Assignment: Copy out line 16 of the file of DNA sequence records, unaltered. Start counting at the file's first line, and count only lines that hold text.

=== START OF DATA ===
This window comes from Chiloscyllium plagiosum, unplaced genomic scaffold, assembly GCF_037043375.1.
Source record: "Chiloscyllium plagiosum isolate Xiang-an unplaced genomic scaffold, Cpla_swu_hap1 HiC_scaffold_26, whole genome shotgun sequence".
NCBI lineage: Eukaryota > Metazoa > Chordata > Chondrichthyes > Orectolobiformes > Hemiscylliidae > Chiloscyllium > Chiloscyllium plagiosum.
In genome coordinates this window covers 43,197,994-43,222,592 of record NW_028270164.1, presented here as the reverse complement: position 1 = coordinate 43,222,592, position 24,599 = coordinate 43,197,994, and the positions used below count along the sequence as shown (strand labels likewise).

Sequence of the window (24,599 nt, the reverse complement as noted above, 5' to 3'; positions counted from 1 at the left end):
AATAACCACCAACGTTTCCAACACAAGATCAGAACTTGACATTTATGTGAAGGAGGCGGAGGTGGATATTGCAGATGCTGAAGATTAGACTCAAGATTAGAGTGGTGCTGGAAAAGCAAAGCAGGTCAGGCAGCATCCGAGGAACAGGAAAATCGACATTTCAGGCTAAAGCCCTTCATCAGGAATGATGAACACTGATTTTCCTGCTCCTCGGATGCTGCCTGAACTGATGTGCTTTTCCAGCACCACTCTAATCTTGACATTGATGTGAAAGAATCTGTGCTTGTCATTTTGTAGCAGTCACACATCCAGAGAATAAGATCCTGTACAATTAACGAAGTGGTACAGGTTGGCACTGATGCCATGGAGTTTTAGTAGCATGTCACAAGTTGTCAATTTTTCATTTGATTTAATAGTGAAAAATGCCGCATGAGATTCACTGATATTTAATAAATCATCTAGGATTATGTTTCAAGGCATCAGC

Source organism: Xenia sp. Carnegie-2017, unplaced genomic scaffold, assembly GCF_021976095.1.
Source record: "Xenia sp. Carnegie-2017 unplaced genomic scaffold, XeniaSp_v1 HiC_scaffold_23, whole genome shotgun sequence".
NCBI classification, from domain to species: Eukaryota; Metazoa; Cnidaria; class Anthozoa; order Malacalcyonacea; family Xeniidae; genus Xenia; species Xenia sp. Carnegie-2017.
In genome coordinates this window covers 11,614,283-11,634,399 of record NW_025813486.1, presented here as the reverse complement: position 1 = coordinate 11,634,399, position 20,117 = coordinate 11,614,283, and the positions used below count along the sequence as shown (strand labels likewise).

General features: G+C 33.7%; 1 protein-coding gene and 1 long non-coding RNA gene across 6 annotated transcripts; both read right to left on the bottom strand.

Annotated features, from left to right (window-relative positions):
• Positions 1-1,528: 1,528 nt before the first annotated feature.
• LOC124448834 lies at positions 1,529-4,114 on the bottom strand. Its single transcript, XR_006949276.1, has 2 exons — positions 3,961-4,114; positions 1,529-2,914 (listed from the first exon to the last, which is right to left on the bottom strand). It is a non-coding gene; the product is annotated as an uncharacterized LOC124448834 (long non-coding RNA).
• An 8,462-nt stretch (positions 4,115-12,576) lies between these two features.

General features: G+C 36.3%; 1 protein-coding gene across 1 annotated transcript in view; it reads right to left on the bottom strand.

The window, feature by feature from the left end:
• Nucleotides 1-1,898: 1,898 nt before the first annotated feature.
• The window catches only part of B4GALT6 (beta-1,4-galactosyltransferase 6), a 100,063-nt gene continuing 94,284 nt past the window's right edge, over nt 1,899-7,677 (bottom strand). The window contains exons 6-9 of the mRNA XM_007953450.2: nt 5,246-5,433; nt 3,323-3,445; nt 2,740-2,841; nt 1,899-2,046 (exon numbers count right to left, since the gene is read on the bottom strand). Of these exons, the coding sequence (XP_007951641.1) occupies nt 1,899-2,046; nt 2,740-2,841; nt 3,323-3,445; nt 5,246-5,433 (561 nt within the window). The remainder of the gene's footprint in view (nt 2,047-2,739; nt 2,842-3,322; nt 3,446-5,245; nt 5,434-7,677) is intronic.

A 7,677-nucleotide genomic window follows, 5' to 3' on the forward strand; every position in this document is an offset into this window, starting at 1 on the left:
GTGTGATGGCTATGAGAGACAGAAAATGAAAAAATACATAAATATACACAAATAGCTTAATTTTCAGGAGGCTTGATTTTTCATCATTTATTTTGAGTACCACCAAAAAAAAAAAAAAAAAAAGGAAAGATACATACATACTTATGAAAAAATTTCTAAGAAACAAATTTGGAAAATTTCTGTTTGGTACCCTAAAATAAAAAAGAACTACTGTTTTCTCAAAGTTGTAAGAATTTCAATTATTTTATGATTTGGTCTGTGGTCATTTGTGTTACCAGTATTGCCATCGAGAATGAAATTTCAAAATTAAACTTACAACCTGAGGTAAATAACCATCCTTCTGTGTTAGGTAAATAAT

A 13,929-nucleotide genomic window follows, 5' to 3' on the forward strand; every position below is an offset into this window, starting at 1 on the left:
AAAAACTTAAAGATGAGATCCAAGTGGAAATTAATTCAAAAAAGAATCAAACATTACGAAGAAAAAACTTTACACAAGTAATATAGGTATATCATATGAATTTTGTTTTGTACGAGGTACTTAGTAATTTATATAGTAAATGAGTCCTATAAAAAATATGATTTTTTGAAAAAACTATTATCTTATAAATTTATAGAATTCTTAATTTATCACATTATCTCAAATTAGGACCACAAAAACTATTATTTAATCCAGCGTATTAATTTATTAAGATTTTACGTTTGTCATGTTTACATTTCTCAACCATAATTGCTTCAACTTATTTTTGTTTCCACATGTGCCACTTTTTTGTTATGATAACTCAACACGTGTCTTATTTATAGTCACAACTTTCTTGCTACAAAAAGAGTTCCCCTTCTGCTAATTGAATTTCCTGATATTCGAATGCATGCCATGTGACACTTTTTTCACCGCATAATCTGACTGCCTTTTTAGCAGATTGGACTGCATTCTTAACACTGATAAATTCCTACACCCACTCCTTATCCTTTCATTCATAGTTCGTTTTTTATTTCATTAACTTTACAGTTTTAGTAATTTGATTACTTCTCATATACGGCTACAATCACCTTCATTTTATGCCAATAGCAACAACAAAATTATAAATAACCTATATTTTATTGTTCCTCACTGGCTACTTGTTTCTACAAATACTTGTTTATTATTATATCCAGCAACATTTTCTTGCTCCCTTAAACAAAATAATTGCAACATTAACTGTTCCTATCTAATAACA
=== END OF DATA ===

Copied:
General features: G+C 36.3%; 1 protein-coding gene across 1 annotated transcript in view; it reads right to left on the bottom strand.